A toxic work environment creates real distress. We help manage workplace conflict between employees’ or between employees and management by teaching both conflict resolution and communication skills as well as leadership and management skill building.
MANAGING YOUR EMOTIONS ON THE JOB
“Man is not troubled by events, but what man tells himself about those events.”
Quick Steps to Raising Emotional IQ at Work
If you want to raise the EQ in your organization, start asking people how they feel. Insist on getting feelings as the response, not thoughts disguised as feelings.
Examples of thoughts in disguise:
I feel like…
I feel that…
I feel as if…
Here are some steps to follow:
Start with these feelings. Ask them specifically, on a scale of 0-10, how much they feel:
Then wherever the number is less than 10, ask what it would take to raise the numbers. Then do it.
Ask about how much they feel:
Ask what it would take to lower the numbers. Then take action.
Start expressing your own feelings. Begin sentences with:
I am afraid…
I feel confused about…
I feel concerned about…
After expressing your feelings, let your employees figure out what to do. Don’t tell them. Don’t underestimate their intelligence and rob them of a chance to feel good about themselves.
Start thinking about the impact your words have on their feelings. Remember we all do our best work when we feel good about ourselves.
Primary emotions identify our unmet emotional needs (UEN’s); secondary emotions are not so clear. For example, if I say I feel ignored, I need to feel acknowledged. But if I say I feel angry, it is not clear what emotional specific need is unmet.
* Unmet Emotional Needs Cause the Majority of Problems at Work *
The emotionally intelligent manager, then, knows how to identify and manage UEN’s of both the customer and the employee.
More Desirable Feelings Which Management Can Help Create
Valued and valuable
Effects of Positive Feelings
When our emotional needs are satisfied, we feel better, and when we feel better we are more:
A Five Step Plan to Manage Feelings
Identify the primary feelings.
Identify the cause of the feelings.
Ask, “What would help (me/you) feel better?”
Choose the best option.
Communicating Negative Feelings
Express your specific feeling (Example: “I am afraid that…”)
Ask for help (Example: “Can you help me understand…?”)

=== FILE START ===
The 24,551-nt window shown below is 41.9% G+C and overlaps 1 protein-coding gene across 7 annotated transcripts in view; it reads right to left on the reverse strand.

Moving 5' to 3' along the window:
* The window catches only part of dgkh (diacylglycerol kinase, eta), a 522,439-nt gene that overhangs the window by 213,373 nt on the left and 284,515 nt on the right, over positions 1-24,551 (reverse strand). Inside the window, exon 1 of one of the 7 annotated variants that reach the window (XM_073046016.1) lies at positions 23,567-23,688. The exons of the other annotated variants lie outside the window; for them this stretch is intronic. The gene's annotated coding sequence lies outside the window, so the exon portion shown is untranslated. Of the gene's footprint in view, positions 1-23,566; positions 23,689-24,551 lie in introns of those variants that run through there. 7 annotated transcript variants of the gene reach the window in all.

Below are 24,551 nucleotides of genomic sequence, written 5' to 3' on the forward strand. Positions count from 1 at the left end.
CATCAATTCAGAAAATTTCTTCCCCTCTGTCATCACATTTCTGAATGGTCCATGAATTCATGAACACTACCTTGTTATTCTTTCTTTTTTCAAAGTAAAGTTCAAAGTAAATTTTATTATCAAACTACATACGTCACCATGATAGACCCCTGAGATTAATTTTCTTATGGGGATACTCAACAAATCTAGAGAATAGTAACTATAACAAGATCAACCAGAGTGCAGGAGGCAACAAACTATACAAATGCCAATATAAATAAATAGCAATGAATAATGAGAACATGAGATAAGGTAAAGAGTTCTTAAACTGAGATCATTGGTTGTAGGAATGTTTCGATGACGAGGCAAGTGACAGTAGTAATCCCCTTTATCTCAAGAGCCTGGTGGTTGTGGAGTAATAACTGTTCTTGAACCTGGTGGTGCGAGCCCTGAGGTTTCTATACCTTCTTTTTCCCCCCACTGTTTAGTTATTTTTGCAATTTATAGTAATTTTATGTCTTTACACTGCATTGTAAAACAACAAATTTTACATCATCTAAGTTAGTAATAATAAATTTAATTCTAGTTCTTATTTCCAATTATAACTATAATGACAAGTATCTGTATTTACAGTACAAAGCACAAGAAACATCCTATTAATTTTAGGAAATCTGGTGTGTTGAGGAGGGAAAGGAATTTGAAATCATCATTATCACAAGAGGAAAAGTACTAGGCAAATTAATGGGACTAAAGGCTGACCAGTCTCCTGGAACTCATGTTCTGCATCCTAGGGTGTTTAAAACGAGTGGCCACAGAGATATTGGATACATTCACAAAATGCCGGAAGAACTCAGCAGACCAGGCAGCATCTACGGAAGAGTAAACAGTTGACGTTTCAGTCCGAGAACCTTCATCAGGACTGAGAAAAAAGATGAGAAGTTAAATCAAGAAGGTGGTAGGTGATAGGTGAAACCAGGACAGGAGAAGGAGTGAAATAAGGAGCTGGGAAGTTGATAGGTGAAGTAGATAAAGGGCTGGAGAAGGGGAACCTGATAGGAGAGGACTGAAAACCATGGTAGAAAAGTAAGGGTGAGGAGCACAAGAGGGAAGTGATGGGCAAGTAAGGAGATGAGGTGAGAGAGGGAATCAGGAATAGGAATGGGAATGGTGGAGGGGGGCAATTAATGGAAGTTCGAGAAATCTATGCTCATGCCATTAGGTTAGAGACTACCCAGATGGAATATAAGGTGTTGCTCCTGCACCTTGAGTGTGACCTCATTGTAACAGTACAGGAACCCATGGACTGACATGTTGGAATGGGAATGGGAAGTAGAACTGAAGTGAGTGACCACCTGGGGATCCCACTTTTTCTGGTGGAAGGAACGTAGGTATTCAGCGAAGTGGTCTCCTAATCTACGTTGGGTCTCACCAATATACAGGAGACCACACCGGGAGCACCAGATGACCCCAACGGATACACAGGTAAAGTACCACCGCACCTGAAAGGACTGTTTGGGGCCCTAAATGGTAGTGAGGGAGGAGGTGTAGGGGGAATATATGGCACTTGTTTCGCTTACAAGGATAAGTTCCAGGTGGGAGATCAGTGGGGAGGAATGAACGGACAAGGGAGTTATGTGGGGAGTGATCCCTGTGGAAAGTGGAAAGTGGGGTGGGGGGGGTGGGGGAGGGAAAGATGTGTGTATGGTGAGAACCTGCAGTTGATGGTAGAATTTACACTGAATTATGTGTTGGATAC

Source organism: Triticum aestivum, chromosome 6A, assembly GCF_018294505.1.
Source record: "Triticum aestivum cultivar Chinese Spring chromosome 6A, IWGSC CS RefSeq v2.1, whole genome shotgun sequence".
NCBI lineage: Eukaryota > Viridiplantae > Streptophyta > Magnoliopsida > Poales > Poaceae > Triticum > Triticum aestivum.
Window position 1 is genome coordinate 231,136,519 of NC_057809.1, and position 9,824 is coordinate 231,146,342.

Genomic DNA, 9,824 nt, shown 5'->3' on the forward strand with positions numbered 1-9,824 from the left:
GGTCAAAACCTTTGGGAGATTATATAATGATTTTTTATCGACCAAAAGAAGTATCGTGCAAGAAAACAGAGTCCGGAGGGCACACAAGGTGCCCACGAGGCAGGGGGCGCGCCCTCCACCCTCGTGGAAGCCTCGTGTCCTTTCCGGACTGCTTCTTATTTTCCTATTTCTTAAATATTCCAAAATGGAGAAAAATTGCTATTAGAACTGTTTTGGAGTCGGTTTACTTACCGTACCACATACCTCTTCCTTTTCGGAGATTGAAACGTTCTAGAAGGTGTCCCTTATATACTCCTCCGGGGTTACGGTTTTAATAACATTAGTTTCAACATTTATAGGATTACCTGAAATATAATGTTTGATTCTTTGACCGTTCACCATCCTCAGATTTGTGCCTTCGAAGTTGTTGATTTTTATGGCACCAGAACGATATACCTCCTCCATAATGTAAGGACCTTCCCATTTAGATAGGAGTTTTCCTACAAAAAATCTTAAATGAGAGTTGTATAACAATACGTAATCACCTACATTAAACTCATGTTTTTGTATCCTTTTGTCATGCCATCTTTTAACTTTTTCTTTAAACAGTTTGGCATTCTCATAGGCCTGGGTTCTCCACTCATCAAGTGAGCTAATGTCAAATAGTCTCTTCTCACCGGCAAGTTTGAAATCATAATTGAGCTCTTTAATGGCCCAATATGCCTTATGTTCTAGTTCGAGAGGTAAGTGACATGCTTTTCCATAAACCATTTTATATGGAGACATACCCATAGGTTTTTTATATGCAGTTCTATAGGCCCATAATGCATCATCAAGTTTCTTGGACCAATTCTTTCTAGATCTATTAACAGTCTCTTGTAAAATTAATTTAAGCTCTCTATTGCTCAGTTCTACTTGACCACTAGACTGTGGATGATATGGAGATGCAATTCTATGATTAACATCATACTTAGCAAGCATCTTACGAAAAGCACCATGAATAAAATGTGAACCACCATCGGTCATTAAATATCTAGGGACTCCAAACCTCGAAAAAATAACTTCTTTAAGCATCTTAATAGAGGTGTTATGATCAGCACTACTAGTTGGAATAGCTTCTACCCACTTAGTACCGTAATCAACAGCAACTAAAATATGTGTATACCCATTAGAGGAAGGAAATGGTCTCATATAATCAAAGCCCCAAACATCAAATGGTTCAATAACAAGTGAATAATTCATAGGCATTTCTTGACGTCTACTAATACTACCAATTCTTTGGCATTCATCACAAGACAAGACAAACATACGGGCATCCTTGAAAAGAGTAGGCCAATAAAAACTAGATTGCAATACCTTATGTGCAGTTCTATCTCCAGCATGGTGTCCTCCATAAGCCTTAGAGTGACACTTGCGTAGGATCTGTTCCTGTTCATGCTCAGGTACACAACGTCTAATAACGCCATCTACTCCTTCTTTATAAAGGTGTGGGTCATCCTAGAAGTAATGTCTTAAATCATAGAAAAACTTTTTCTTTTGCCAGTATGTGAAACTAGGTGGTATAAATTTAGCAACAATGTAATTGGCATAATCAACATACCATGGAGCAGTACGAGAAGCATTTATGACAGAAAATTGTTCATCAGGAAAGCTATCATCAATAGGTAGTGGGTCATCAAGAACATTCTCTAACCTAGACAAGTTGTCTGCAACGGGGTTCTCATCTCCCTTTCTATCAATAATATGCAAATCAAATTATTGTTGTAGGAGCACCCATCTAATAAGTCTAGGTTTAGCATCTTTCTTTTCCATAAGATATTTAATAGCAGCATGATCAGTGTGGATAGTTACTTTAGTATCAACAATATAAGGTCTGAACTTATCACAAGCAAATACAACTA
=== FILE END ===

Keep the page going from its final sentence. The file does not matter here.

Avoid “you messages,” which put other on the defense.
Avoid judging, labeling and criticizing.
All humans need to feel respected, even the least powerful. To show respect to someone we must respect their feelings. Respecting feelings includes asking about feelings, validation and empathy. Respecting someone means asking how they would feel before making decisions which affect them.
Teach representatives to look for and validate feelings
Ask what would help the customer feel better
Set goals for key customer feelings
Track them and manage them
Use a simple scale, such as 0-10, for each feeling
Avoid saying things like, “It is company policy,” “I am not authorized to do that,” “There is nothing I can do,” and “You should have gotten the person’s name.”
Key Feelings You Want Your Customers to Have
Ask subordinates and co-workers how they feel around this person
Key feelings to track are:
Preventing sexual harassment problems
Teach employees to express their feelings directly
Teach them what invalidation is
Teach them what it means to respect another’s feelings
Take invalidation seriously
Arrange a facilitated conflict resolution session, including both parties
Start talking about feelings
Start respecting them
Start assigning value to them
Include feelings in decision making and problem resolution
Listen to the most sensitive people in the organization
Strike a balance between emotion and logic
Develop the EQ skills throughout the organization
Make your business a place of mutual respect for feelings
Identify the key feelings important for success
Establish feeling goals for employees and customers
Use a simple scale, such as 0-10, to track feelings
Use this form to find things you need on this site